Accessory dwelling units are becoming more mainstream as an option in the housing mix
By HOLLY BOWERS » Photos Scott Bremner
Whether you call them granny flats, backyard cottages, or a detached home office, there’s no denying that accessory dwelling units, or ADUs, are exploding in popularity across the country.
ADUs are separate, residential structures built on the same property as a primary residential structure, typically a single-family home. They can add space to your home in a way that looks stylish, but that doesn’t break the bank or create too much disruption.
The growing interest in ADUs can be attributed to a number of factors, including the rise of remote work, the increase in intergenerational living, and the boom in short-term rentals. They’re more cost-effective than buying a new home. The average cost to build an ADU is between $100,000 and $300,000. Compare that to Redfin’s calculated median home price of $884,400 in Boulder in December 2022.
ADUs can also help with the housing crunch. “You’re seeing so many communities embrace accessory dwelling units as a really important part of the housing mix,” says Jeremy Nova, co-founder and creative director of Studio Shed, a Louisville-based company that helps homeowners design and install ADUs and other backyard structures. In Boulder, where housing was tight even before the Marshall Fire, ADUs currently account for about 1% of the housing stock. City Council is looking at ways to make it easier for homeowners to construct ADUs. Fire survivors are already able to rebuild with an ADU in their backyard, which can help them with extra rental income or provide an age-in-place option for older residents.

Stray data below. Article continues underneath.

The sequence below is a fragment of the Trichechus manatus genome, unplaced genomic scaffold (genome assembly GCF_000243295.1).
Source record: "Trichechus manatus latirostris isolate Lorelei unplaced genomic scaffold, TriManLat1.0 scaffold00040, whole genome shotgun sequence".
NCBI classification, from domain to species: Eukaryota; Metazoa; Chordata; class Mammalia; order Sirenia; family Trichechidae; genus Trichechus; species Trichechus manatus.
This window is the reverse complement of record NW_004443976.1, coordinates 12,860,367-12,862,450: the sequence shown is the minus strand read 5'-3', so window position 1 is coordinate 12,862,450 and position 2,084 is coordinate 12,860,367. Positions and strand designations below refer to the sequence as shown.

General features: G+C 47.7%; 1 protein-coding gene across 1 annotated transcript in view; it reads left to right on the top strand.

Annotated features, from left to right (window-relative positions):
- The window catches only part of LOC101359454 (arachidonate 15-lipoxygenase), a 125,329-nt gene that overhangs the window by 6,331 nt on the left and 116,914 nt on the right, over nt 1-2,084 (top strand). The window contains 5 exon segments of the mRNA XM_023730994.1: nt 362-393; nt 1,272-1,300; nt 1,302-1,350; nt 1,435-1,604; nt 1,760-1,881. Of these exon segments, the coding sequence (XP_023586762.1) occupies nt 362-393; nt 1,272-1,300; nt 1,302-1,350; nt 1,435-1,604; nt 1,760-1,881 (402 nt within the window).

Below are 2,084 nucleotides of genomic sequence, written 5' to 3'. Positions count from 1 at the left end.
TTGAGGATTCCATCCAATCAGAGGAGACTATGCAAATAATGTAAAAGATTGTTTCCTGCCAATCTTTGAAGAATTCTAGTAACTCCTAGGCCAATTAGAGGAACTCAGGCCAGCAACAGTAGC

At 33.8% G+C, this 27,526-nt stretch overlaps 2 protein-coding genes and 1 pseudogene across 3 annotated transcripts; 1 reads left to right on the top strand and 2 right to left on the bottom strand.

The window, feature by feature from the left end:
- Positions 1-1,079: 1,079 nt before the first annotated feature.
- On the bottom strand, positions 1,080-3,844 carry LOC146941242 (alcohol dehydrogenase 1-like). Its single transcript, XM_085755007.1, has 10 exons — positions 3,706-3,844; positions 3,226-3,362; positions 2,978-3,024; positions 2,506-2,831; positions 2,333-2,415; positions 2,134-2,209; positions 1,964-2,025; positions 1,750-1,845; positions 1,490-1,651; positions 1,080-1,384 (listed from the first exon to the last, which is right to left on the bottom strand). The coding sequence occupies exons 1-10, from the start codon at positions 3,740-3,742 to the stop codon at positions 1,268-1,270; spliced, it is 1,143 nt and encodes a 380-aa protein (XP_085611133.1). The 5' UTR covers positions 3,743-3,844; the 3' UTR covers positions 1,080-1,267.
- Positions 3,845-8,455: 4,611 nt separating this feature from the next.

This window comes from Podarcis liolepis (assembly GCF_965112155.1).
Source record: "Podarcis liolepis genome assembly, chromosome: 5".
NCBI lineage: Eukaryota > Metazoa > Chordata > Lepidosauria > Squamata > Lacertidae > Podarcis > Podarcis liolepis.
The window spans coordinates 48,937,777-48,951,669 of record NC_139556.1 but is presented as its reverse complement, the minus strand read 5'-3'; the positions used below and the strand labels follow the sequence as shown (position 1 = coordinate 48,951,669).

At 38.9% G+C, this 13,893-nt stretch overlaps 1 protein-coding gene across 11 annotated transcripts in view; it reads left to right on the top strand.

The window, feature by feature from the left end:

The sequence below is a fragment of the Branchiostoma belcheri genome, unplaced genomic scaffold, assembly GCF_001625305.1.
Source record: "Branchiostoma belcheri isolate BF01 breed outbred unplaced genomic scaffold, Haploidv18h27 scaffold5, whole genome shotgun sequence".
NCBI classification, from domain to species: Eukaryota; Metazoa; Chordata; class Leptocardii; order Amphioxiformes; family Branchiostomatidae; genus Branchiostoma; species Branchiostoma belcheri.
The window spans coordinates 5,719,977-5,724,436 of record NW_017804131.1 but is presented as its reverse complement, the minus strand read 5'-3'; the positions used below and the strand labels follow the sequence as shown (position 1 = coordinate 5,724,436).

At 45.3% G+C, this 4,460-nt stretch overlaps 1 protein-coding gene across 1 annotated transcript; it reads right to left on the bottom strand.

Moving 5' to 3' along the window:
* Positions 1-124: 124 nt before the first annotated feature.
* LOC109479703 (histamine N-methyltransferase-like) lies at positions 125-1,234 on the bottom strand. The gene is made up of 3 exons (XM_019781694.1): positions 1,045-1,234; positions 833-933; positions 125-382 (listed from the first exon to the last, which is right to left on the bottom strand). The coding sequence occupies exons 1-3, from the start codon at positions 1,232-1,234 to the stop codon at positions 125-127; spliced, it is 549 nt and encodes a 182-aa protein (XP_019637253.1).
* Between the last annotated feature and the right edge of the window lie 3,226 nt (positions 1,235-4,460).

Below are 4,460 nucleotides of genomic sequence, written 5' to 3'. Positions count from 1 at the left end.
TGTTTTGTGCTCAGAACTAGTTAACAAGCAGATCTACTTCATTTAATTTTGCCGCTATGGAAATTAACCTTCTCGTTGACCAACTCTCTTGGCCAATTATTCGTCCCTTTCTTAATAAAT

Nova and his business partner founded Studio Shed in 2008, after Nova built a shed to store his mountain bikes. In the last several years, they’ve seen a huge increase in demand for larger, more flexible ADUs, and they’re seeing customers use the structures in a variety of ways -- for rental income, as a home office, as a guest suite, or as a space for hobbies and kids’ activities. “Having that detached, flexible space steps from your back door really opens a lot of possibilities,” Nova explains.
So, what do you need to know if you want to build an ADU on your property?
Nova says that the first question most customers ask is “Can I build this?” Local regulations vary and may include guidance on parking, structure size, required permits, and whether or not you can use the space as a short-term rental. Nova recommends a call to your local building department to answer those initial questions.
Next, you’ll need to figure out what you’re going to build. You can build a custom design or choose a pre-fabricated model. Each option will involve different costs and timelines. Studio Shed offers a hybrid model, where customers can customize prefabricated designs that are built in the company’s Louisville factory and then shipped nationwide. They’ll also help you navigate the planning and permitting process.
Good upfront planning is key, according to Nova. Even a prefabricated model comes with a lot of planning. “Building an accessory dwelling unit is a significant undertaking; it really is like a small home in your backyard,” he says. The actual structure is just one component -- your budget should also include a foundation, necessary site work such as leveling the ground and digging utility trenches, and plumbing and utilities connections. Including all of these aspects in your plan and budget upfront will give you a better idea of what you can build and how long it will take.
Building an ADU is an involved process. But it can be a great, flexible option that makes it easy for your current home to work for you as your needs evolve. studio-shed.com